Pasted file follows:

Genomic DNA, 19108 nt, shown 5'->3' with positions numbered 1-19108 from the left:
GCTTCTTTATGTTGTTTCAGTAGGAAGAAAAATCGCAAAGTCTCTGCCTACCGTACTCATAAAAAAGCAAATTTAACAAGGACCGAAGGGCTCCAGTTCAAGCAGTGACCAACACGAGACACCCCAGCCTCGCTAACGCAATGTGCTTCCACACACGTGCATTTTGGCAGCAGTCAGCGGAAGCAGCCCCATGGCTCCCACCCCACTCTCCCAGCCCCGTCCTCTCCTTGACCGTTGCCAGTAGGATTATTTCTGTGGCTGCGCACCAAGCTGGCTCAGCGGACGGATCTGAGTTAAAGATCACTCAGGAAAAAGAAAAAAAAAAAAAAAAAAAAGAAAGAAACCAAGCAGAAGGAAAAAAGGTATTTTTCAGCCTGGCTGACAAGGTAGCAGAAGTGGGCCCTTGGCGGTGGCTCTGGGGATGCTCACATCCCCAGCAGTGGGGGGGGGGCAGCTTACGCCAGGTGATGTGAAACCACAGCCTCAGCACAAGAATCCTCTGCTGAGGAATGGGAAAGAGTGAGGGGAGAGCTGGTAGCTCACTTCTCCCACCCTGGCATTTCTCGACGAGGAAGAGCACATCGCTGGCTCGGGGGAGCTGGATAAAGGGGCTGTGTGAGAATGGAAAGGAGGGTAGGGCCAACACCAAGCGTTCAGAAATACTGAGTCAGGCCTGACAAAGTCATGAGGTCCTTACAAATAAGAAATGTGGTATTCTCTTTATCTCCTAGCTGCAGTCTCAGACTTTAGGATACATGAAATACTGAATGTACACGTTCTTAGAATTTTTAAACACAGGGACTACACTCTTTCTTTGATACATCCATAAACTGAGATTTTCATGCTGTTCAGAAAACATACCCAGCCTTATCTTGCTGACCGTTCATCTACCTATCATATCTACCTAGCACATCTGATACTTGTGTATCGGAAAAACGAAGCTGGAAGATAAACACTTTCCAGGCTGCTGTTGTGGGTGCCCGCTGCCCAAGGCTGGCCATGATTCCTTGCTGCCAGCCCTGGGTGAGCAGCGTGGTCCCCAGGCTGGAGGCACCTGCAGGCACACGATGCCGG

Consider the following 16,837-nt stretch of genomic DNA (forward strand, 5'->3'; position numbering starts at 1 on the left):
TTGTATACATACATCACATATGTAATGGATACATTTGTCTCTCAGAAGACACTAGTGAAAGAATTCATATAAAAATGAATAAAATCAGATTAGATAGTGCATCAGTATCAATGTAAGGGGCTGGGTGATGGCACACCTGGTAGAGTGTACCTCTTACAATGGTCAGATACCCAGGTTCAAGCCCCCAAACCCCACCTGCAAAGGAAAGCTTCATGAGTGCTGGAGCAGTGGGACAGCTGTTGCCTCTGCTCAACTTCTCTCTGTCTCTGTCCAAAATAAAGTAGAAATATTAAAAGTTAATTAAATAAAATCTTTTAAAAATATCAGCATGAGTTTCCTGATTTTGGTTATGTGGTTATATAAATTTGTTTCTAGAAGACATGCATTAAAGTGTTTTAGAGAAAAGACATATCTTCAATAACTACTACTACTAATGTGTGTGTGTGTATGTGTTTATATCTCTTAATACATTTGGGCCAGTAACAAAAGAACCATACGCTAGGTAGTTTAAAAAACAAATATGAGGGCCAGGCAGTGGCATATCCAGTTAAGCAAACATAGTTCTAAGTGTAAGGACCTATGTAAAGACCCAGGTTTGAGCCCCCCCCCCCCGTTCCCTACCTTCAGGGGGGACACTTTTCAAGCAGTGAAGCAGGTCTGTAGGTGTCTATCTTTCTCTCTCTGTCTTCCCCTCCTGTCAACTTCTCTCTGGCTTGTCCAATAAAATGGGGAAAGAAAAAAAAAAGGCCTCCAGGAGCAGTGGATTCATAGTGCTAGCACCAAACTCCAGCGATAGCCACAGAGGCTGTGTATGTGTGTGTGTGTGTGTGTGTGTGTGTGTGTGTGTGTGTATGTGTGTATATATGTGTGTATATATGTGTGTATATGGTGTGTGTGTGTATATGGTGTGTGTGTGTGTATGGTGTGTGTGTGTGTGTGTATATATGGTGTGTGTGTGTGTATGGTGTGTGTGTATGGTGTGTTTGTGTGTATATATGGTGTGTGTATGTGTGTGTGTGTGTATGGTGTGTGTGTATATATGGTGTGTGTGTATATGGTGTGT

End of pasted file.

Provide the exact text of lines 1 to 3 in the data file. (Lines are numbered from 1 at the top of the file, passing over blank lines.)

Genomic DNA, 19108 nt, shown 5'->3' with positions numbered 1-19108 from the left:
GCTTCTTTATGTTGTTTCAGTAGGAAGAAAAATCGCAAAGTCTCTGCCTACCGTACTCATAAAAAAGCAAATTTAACAAGGACCGAAGGGCTCCAGTTCAAGCAGTGACCAACACGAGACACCCCAGCCTCGCTAACGCAATGTGCTTCCACACACGTGCATTTTGGCAGCAGTCAGCGGAAGCAGCCCCATGGCTCCCACCCCACTCTCCCAGCCCCGTCCTCTCCTTGACCGTTGCCAGTAGGATTATTTCTGTGGCTGCGCACCAAGCTGGCTCAGCGGACGGATCTGAGTTAAAGATCACTCAGGAAAAAGAAAAAAAAAAAAAAAAAAAAGAAAGAAACCAAGCAGAAGGAAAAAAGGTATTTTTCAGCCTGGCTGACAAGGTAGCAGAAGTGGGCCCTTGGCGGTGGCTCTGGGGATGCTCACATCCCCAGCAGTGGGGGGGGGGCAGCTTACGCCAGGTGATGTGAAACCACAGCCTCAGCACAAGAATCCTCTGCTGAGGAATGGGAAAGAGTGAGGGGAGAGCTGGTAGCTCACTTCTCCCACCCTGGCATTTCTCGACGAGGAAGAGCACATCGCTGGCTCGGGGGAGCTGGATAAAGGGGCTGTGTGAGAATGGAAAGGAGGGTAGGGCCAACACCAAGCGTTCAGAAATACTGAGTCAGGCCTGACAAAGTCATGAGGTCCTTACAAATAAGAAATGTGGTATTCTCTTTATCTCCTAGCTGCAGTCTCAGACTTTAGGATACATGAAATACTGAATGTACACGTTCTTAGAATTTTTAAACACAGGGACTACACTCTTTCTTTGATACATCCATAAACTGAGATTTTCATGCTGTTCAGAAAACATACCCAGCCTTATCTTGCTGACCGTTCATCTACCTATCATATCTACCTAGCACATCTGATACTTGTGTATCGGAAAAACGAAGCTGGAAGATAAACACTTTCCAGGCTGCTGTTGTGGGTGCCCGCTGCCCAAGGCTGGCCATGATTCCTTGCTGCCAGCCCTGGGTGAGCAGCGTGGTCCCCAGGCTGGAGGCACCTGCAGGCACACGATGCCGG

Consider the following 16,837-nt stretch of genomic DNA (forward strand, 5'->3'; position numbering starts at 1 on the left):